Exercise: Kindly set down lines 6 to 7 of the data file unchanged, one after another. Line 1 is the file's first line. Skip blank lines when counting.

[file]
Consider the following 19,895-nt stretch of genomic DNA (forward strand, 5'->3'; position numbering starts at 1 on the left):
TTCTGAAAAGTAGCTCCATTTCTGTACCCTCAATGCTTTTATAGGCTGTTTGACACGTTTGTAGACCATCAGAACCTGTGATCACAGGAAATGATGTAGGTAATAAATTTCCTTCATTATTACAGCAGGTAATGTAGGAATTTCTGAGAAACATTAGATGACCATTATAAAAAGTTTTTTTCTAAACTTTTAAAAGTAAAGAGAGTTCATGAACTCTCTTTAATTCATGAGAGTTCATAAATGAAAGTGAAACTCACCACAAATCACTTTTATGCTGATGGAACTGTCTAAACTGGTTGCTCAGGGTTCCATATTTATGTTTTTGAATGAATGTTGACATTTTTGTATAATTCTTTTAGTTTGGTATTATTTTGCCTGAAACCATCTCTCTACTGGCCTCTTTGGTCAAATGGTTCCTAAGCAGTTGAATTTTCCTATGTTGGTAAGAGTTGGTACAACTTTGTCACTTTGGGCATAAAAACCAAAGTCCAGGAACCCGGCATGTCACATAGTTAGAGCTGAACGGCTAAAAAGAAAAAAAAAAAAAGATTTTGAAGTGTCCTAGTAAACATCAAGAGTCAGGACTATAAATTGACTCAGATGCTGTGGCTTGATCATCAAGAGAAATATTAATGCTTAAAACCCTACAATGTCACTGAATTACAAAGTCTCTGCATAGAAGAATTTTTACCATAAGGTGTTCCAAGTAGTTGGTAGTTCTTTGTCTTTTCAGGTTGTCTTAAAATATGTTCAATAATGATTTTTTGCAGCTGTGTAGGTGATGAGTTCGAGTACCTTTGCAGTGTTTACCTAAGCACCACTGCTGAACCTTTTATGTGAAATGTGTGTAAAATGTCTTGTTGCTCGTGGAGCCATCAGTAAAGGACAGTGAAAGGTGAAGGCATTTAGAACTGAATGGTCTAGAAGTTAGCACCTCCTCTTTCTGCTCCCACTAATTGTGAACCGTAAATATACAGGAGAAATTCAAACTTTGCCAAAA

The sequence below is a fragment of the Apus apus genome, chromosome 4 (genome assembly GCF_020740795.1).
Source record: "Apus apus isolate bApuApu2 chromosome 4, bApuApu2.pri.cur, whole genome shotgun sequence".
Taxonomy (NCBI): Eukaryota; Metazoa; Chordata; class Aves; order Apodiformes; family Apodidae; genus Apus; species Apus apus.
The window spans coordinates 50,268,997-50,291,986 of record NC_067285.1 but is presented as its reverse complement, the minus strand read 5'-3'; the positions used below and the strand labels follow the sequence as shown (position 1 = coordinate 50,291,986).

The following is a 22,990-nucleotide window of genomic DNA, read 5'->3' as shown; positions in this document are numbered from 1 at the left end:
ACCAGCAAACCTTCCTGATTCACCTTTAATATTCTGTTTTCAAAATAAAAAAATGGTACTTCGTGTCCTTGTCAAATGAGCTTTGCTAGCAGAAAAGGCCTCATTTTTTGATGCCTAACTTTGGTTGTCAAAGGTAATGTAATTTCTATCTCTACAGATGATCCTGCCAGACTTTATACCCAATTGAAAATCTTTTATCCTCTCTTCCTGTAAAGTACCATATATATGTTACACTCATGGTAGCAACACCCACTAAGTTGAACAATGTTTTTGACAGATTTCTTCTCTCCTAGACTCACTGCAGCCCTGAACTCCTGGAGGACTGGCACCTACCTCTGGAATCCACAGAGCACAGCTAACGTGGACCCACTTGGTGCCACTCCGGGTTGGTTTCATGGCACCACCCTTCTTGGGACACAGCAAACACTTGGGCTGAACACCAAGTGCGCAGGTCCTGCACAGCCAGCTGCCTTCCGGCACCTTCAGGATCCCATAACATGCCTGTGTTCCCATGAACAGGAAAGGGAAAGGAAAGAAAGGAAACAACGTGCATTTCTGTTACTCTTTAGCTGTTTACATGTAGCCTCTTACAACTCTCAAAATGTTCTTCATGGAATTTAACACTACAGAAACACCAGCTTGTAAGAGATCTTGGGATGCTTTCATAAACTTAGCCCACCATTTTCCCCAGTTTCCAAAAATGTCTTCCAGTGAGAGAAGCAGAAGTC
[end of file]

The window spans coordinates 50,268,997-50,291,986 of record NC_067285.1 but is presented as its reverse complement, the minus strand read 5'-3'; the positions used below and the strand labels follow the sequence as shown (position 1 = coordinate 50,291,986).

The following is a 22,990-nucleotide window of genomic DNA, read 5'->3' as shown; positions in this document are numbered from 1 at the left end: